Both Microsoft and Sony finally showed their respective motion-controlling hands earlier this week at E3 2010. Of course, we'll have full reviews of these products as their release dates approach, but first we're comparing their basic specifications head to head. Here's how they stack up:
LOS ANGELES--If the huge crowds and crowds at E3 this week are any indication, the video game industry is in a lot better shape than a lot of people thought.
All throughout the two main halls at the Los Angeles Convention Center where E3 has been going strong since Tuesday morning, throngs of people make it hard to move, and at booth after booth, if you don't have an appointment, there's little chance you're going to get your hands on any of the hot games and hardware being shown here this year.
For more than a year, there's been a hint of doom and gloom surrounding the industry as its leading analyst, The NPD Group, has reported month after month of year-over-year sales declines. In April, for example, the firm bore the bad tidings that the industry as a whole saw 26 percent year-over-year declines, and that hardware revenues were down 37 percent year-over-year.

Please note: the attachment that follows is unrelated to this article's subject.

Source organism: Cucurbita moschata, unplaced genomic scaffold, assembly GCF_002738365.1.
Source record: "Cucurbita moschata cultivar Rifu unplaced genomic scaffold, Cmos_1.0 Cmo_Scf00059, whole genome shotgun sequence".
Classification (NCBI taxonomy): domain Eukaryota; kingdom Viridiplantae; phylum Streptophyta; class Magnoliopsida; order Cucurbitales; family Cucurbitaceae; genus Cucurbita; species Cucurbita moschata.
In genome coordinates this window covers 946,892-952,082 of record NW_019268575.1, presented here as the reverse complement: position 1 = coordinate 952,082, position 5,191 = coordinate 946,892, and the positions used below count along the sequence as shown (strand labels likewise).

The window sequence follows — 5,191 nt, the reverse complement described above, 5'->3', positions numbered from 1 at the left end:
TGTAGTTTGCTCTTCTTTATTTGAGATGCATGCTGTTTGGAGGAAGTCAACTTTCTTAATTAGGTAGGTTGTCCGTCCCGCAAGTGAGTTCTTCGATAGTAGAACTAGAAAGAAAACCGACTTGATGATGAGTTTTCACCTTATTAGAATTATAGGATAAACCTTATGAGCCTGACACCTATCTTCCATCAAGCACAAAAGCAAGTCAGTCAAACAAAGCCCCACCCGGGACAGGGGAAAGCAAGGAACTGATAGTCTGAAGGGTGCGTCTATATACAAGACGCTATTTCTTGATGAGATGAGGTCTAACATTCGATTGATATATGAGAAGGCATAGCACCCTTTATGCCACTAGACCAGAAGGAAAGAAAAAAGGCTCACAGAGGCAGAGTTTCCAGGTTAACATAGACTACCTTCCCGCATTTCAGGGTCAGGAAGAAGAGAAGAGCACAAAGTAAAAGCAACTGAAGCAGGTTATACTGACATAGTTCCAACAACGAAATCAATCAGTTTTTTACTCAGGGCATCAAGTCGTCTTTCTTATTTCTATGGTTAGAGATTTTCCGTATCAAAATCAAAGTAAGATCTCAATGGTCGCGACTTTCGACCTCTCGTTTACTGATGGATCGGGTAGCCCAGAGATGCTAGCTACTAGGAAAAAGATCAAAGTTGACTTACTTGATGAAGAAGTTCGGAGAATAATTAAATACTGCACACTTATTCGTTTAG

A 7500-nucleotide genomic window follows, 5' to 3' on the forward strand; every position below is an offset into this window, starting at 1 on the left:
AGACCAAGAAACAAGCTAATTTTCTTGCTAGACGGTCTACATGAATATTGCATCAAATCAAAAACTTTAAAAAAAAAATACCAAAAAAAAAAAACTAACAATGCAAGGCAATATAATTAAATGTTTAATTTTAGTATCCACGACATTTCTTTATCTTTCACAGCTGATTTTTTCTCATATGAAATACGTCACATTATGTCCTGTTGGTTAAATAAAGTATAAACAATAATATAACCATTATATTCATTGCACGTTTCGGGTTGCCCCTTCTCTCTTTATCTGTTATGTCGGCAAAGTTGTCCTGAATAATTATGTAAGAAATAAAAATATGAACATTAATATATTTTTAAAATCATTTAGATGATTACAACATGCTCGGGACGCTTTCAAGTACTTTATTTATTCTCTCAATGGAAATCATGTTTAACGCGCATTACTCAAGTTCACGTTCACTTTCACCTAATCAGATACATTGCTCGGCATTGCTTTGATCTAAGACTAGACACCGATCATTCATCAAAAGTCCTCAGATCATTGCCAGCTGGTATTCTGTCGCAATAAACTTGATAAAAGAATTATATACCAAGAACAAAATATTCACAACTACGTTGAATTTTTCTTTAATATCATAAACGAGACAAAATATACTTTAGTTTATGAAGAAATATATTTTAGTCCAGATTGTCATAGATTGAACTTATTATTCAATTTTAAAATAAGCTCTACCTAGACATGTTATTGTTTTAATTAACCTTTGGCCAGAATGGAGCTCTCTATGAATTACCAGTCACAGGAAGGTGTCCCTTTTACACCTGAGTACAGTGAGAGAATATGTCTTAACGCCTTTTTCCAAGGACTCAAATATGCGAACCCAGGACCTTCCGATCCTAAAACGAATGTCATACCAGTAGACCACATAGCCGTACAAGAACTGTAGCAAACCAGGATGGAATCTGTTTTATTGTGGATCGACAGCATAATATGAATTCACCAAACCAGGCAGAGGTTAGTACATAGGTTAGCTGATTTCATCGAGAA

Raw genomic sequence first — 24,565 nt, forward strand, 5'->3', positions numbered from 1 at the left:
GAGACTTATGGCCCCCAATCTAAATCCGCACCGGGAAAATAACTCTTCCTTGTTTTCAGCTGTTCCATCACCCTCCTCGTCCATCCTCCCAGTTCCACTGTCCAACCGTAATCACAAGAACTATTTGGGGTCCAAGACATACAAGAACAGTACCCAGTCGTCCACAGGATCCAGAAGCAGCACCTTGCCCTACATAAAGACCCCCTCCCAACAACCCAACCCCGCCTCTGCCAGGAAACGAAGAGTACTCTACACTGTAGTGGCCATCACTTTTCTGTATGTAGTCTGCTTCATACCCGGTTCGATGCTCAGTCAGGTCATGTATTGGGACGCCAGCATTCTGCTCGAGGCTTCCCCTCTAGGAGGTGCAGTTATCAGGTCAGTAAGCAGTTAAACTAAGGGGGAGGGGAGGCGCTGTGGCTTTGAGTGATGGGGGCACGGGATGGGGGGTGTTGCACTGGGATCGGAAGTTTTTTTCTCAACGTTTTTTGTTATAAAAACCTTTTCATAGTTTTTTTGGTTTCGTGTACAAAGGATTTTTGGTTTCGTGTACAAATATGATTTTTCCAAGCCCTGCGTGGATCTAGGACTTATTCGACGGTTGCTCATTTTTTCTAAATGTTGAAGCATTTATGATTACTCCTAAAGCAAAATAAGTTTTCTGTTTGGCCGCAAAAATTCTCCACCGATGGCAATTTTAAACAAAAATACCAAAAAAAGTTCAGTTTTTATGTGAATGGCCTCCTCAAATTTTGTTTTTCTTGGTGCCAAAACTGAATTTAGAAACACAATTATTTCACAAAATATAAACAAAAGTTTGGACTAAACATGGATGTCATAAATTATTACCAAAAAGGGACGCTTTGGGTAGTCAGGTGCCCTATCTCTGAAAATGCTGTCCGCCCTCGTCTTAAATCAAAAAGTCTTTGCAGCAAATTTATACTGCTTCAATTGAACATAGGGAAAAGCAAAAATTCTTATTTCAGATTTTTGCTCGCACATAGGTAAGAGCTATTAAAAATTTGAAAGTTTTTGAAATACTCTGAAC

But on Wednesday, in a confession clearly timed to hit during the industry's premiere event, NPD admitted that its longstanding methodology for measuring industry sales has ignored some significant streams of revenue. … Read more
LOS ANGELES--If there's one story we seem to write at least every other year at E3, its how the gaming industry is overly reliant on sequels and spin-offs, rarely creating anything truly new. This year, the issue seems bigger than ever, with seemingly few original ideas in a sea of IIs, IIIs, and more.
Case in point: The games big publishers are depending on to carry them through the all-important holiday shopping season are for the most part all retreads of existing games. They include Gears of War 3, Call of Duty: Black Ops, Fallout: New Vegas, Halo Reach, Dead Space 2, Crysis 2, Civilization V, and new installments in the Rock Band and Guitar Hero franchises (a separate-but-related issue is the "rebooting" of vintage games, such as Kid Icarus or GoldenEye).
Its overly simplistic to blame a conceptual lack of originality for the deficit of new ideas, stories, and characters. Video games generally don't function under the auteur theory that many of the best films do, crafted by a singular creative vision (with a few high-profile exceptions); instead they more often are the ultimate example of art by committee. Game developers essentially create "work for hire" on behalf of publishers, which in turn resemble nothing so much as the classic 1940's Hollywood studio system, where studio bosses pulled the strings and set the agenda. … Read more